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Biological Sciences

Dynamic Range Enhancement Applied to Mass Spectrometry (DREAMS)

Sponsor: DOE Office of Biological and Environmental Research
Contact: Harold Udseth

The large variation among protein relative abundances that have potential biological significance in mammalian systems (possibly >9 orders of magnitude and even greater in some sample types such as plasma) presents a major challenge for proteomics. In many cases, the presence of highly abundant peptides can preclude detection of low-abundance peptides in the same spectrum. This issue can be effectively addressed using Dynamic Range Enhancement Applied to Mass Spectrometry (DREAMS), a recently developed approach that involves the use of data-directed ejection of the most abundant ions before ion accumulation in a 2-D ion trap external to the ICR trap.1,2 This approach eliminates the rapid filling of the external 2-D quadrupole ion trap and consequently, the ICR trap, enabling selective accumulation of lower abundance species for significantly extended time, and providing greater sensitivity and extended dynamic range.

Enhanced proteome coverage is achieved by using Dynamic Range Enhancement Applied to Mass Spectrometry (DREAMS).
Enhanced proteome coverage is achieved by using Dynamic Range Enhancement Applied to Mass Spectrometry (DREAMS). Full Image (png 31kb)

We have demonstrated the DREAMS approach in the analysis of tryptic peptides using 14N/15N labeled Deinococcus radiodurans and mouse B16 melanoma proteins and showed that the number of detected peptide pairs suitable for use in quantitative analyses is significantly increased because of the enhanced dynamic range of the measurements.3 As an example, a combined total of 17,813 unambiguous and unique 14N/15N peptide pairs with an average abundance ratio of 1.035 and a standard deviation of 0.29 was detected in a single DREAMS LC-FTICR analysis of mouse B16 melanoma proteins. Using DREAMS, the number of peptides for which quantitative information could be obtained (from the relative abundances of peptide pairs) was increased by 80%.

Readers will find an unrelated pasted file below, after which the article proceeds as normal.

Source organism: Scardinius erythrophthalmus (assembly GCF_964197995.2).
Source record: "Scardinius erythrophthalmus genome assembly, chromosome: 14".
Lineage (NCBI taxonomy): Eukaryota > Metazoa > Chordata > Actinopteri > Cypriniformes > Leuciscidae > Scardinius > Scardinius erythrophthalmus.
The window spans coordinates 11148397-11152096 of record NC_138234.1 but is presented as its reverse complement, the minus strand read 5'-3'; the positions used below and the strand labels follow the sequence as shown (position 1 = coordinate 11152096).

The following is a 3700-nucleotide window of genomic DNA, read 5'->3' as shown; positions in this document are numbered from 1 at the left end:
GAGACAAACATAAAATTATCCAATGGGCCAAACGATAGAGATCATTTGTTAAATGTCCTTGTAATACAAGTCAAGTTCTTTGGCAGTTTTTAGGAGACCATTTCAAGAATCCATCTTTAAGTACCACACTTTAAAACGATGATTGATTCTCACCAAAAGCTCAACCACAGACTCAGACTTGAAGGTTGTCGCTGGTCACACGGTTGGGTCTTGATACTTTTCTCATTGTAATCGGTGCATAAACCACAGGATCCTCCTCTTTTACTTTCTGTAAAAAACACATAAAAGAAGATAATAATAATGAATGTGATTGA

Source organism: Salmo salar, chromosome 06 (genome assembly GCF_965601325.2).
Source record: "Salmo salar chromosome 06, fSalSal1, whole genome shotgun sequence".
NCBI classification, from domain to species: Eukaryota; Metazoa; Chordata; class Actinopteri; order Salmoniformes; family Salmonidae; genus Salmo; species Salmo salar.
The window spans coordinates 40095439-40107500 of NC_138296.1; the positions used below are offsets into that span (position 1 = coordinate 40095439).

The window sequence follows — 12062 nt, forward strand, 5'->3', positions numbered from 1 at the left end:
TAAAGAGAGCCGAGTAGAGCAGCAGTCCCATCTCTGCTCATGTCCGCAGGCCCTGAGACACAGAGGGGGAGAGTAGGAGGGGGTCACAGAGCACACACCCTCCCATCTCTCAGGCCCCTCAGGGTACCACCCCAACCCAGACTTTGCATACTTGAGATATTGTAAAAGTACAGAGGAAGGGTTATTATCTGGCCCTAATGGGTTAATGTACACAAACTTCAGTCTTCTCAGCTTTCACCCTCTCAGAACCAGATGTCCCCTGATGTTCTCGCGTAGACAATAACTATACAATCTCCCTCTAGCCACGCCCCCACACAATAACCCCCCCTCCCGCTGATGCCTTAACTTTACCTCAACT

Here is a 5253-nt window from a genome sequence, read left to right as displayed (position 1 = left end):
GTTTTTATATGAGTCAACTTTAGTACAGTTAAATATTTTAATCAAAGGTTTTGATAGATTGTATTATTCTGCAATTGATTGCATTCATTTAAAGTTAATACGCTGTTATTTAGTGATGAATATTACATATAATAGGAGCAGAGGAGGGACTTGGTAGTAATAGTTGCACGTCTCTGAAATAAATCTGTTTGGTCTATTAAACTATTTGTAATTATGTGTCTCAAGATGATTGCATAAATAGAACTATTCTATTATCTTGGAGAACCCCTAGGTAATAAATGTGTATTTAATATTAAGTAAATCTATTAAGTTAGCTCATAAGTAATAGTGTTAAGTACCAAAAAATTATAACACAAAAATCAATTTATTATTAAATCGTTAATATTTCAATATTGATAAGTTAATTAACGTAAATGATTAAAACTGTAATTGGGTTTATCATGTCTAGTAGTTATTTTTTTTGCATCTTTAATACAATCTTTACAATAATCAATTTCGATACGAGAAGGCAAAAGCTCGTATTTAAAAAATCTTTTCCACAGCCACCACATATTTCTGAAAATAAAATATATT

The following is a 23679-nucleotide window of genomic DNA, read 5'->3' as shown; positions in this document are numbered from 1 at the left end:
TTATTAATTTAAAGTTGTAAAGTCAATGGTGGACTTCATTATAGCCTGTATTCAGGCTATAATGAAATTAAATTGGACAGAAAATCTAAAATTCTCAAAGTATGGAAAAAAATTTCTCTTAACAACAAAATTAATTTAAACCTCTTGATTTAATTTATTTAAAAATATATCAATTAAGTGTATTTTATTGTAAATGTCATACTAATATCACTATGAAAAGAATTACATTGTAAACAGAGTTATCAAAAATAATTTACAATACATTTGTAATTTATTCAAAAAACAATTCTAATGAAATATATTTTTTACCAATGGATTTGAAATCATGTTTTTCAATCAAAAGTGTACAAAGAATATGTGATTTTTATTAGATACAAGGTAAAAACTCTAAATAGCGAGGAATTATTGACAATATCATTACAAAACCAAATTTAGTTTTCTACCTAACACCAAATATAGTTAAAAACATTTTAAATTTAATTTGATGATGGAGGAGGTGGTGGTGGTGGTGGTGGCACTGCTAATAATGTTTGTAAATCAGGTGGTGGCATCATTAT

To determine if such a huge increase in the number of observed peptides translates into markedly better proteome coverage, we have analyzed a mixture of 14N/15N -labeled D. radiodurans cells. Using the AMT tag approach, we observed and quantified 1,244 D. radiodurans proteins (~40% of the predicted D. radiodurans proteome) as peptide pairs in a single DREAMS LC-FTICR analysis. This compares favorably with shotgun approaches; for instance, recent work by Washburn et al., using MudPIT reported an average of 869 yeast proteins (~14% of the predicted larger set of yeast proteins) observed in three analyses of 1:1, 5:1, and 10:1 mixtures of yeast grown in 14N and 15N-enriched minimal media. Further, DREAMS and nanoLC-FTICR technology were recently used in combination with SPICAT to achieve the highest proteme coverage (>2,000 Cys-containing peptide pairs) from the smallest amount of the starting protein (10,000 mammalian cells or <2 µg).

References

  1. Belov ME et al. 2001. "Dynamic range expansion applied to mass spectrometry based on data-dependent selective ion ejection in capillary liquid chromatography Fourier transform ion cyclotron resonance for enhanced proteome characterization." Analytical Chemistry 73(21):5052-5060.
  2. Harkewicz R, Belov ME, Anderson DA, Paša-Tolić L, Masselon CD, Prior DC, Udseth HR, Smith RD. 2002. "ESI-FTICR mass spectrometry employing data-dependent external ion selection and accumulation." Journal of the American Society for Mass Spectrometry 13:144-154.
  3. Paša-Tolić L et al. 1999. "High throughput proteome-wide precision measurements of protein expression using mass spectrometry." Journal of the American Chemical Society 121:7949-7950.

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